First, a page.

The hierarchical logistic regression models including random intercepts for EMS centers did not converge. Table 4 shows the results of logistic regressions fitted with fixed effect models for 1-month survival and neurologically favorable 1-month survival. The odds of being alive at 1 month are lower for females, older patients, cases of arrest of non-cardiac origin and cases in winter or spring. The odds of being alive at 1 month are 5.79 times higher for patients receiving first aid with CPR and AED than for those receiving no first aid. Patients in very high-density areas were significantly more likely to exhibit a better 1-month survival (OR, 1.64; 95%CI, 1.44 -1.87; p < 0.001) and neurologically favorable 1-month survival (OR, 1.47; 95%CI, 1.22 - 1.77; p < 0.001) compared with those in very low-density areas. Even after being adjusted for various factors including individual patient ages, the outcomes were significantly affected by the proportion of neighborhood elderly people (aged ≥65 yrs). That is, patients living in areas where ≥ 25% of people were aged ≥65 yrs had a significantly lower probability of 1-month survival (OR, 0.86; 95%CI, 0.79 - 0.93; p < 0.001) and neurologically favorable 1-month survival (OR, 0.88; 95%CI, 0.78 - 0.98; p = 0.021), compared with those residing in areas where < 15% of people were aged ≥65 yrs.

Table 4. Logistic regressions for 1-month survival rates and neurologically favorable 1-month survival rates

Discussion

Some previous data have suggested an association between population density and survival following OHCA [7-11]. In a previous study of 311 OHCA cases in Kentucky, USA, population density ≥100/square mile was associated with higher survival of OHCA [7]. In one study of 793 OHCA patients in Pennsylvania, USA, survival rates were 9%, 14% and 23% in rural, suburban and urban areas, respectively [9]. Another study of 1,956 patients in Scotland showed no significant difference in survival to discharge between areas with different median response times [11]. However, these studies were conducted in limited geographical areas with relatively small sample sizes. Our study of 101,287 OHCA cases in Japan showed that 1-month survival rates were 5.4% and 9.1% in very low-density (<250/km2) and very high-density (≥10,000/km2) areas, respectively. To our knowledge, the present study is the first to demonstrate the relationship between population density and survival of OHCA in a nationwide setting. The very large sample size allowed more robust multivariate analyses of survival correlates and precise estimates of odds ratios. In the present study, population density was a consistent independent correlate of 1-month survival and neurologically favorable 1-month survival.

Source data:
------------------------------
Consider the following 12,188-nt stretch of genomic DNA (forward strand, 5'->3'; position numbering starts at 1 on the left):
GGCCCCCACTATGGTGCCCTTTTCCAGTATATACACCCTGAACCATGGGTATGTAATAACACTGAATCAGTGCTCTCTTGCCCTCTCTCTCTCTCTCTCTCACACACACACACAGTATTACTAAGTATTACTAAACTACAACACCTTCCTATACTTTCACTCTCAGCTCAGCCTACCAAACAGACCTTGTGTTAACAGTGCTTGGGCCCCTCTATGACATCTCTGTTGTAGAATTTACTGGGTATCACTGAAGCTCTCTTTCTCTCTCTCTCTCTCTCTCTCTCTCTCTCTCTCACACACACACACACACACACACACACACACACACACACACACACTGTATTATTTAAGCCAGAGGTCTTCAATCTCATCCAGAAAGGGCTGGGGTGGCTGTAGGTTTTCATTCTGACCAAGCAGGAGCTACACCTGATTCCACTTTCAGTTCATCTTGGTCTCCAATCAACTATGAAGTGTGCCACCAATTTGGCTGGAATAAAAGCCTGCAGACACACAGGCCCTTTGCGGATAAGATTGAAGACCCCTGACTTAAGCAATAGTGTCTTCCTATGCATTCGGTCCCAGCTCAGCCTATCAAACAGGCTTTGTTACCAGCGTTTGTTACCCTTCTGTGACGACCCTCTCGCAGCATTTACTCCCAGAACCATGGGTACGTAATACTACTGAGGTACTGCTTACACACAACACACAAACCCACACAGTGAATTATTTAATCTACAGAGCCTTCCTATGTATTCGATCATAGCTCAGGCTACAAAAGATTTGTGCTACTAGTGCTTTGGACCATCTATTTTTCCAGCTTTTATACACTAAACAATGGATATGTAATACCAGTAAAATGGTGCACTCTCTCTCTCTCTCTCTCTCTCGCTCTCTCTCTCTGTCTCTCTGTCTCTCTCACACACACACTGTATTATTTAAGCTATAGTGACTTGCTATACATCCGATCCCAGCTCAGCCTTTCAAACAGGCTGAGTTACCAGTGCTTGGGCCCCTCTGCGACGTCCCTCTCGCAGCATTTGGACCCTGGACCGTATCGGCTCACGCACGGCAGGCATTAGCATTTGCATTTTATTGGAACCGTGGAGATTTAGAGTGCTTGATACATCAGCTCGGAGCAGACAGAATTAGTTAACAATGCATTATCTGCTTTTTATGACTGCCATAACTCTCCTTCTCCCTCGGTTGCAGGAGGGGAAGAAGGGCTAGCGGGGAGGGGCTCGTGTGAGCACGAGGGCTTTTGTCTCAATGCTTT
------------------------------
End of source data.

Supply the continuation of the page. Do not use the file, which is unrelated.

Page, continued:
The distribution of EMS centers in different regions of Japan is almost in proportion to population density. The low survival of OHCA in low-density areas is likely to be due primarily to greater call-response intervals in these areas. These findings have important health policy implications for nations that wish to improve survival in cases of OHCA; EMS resource allocation according to population size may cause disparities in response times and subsequent health benefit inequalities between urban and rural areas. Compared to their urban counterparts, rural EMS personnel travel longer distances to provide prehospital EMS, contributing to poor survival outcomes.

Minimizing call-response interval could enhance survival rates. Increasing the number of ambulances could decrease call-response intervals across large, sparsely populated areas, but may not be practical because of costs and a need for cost-effective measures. Nevertheless, health policy makers should make every effort to minimize disparities in EMS availability, and maximize the overall effectiveness of a national EMS system by optimizing the allocation of EMS resources under budget constraints. For example, it may be worth considering helicopter transportation in rural EMS systems [22], though the applicability and effectiveness of implementing this approach would require further investigation [23,24]. The use of other existing resources should also be taken into consideration to optimize call-response intervals. For example, a police first-responder program may be beneficial in regions where ambulance response times are longer [25].